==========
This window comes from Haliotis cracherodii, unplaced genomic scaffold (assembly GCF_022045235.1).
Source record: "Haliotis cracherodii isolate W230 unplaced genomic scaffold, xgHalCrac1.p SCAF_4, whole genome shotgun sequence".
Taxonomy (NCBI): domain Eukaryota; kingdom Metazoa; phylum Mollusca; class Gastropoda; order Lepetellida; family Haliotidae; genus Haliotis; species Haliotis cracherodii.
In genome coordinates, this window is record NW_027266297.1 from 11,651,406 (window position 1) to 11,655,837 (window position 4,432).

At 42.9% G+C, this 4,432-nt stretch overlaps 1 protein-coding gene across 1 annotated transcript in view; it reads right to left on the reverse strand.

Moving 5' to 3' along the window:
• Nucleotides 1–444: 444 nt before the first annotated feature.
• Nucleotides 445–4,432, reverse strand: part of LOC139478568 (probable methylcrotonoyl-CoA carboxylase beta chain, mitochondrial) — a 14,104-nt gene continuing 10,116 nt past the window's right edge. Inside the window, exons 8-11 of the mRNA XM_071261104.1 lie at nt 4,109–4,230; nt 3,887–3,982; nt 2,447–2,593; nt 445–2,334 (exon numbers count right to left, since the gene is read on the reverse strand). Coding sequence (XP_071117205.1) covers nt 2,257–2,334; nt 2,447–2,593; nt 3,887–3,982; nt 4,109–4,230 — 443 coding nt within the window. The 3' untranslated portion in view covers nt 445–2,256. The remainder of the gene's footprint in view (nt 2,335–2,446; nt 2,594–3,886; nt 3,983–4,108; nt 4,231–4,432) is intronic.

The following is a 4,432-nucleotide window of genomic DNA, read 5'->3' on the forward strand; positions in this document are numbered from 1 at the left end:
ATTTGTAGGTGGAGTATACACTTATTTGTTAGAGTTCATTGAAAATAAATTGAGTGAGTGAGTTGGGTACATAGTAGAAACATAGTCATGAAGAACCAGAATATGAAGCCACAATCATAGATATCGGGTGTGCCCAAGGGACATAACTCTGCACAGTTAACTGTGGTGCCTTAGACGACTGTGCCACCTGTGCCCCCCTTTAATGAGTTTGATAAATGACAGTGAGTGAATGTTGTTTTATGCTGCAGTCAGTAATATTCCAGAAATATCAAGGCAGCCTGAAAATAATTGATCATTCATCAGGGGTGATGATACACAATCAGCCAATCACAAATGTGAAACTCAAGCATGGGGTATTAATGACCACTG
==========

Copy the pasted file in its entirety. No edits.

This window comes from Haliotis cracherodii, unplaced genomic scaffold (assembly GCF_022045235.1).
Source record: "Haliotis cracherodii isolate W230 unplaced genomic scaffold, xgHalCrac1.p SCAF_4, whole genome shotgun sequence".
Taxonomy (NCBI): domain Eukaryota; kingdom Metazoa; phylum Mollusca; class Gastropoda; order Lepetellida; family Haliotidae; genus Haliotis; species Haliotis cracherodii.
In genome coordinates, this window is record NW_027266297.1 from 11,651,406 (window position 1) to 11,655,837 (window position 4,432).

At 42.9% G+C, this 4,432-nt stretch overlaps 1 protein-coding gene across 1 annotated transcript in view; it reads right to left on the reverse strand.

Moving 5' to 3' along the window:
• Nucleotides 1–444: 444 nt before the first annotated feature.
• Nucleotides 445–4,432, reverse strand: part of LOC139478568 (probable methylcrotonoyl-CoA carboxylase beta chain, mitochondrial) — a 14,104-nt gene continuing 10,116 nt past the window's right edge. Inside the window, exons 8-11 of the mRNA XM_071261104.1 lie at nt 4,109–4,230; nt 3,887–3,982; nt 2,447–2,593; nt 445–2,334 (exon numbers count right to left, since the gene is read on the reverse strand). Coding sequence (XP_071117205.1) covers nt 2,257–2,334; nt 2,447–2,593; nt 3,887–3,982; nt 4,109–4,230 — 443 coding nt within the window. The 3' untranslated portion in view covers nt 445–2,256. The remainder of the gene's footprint in view (nt 2,335–2,446; nt 2,594–3,886; nt 3,983–4,108; nt 4,231–4,432) is intronic.

The following is a 4,432-nucleotide window of genomic DNA, read 5'->3' on the forward strand; positions in this document are numbered from 1 at the left end:
ATTTGTAGGTGGAGTATACACTTATTTGTTAGAGTTCATTGAAAATAAATTGAGTGAGTGAGTTGGGTACATAGTAGAAACATAGTCATGAAGAACCAGAATATGAAGCCACAATCATAGATATCGGGTGTGCCCAAGGGACATAACTCTGCACAGTTAACTGTGGTGCCTTAGACGACTGTGCCACCTGTGCCCCCCTTTAATGAGTTTGATAAATGACAGTGAGTGAATGTTGTTTTATGCTGCAGTCAGTAATATTCCAGAAATATCAAGGCAGCCTGAAAATAATTGATCATTCATCAGGGGTGATGATACACAATCAGCCAATCACAAATGTGAAACTCAAGCATGGGGTATTAATGACCACTG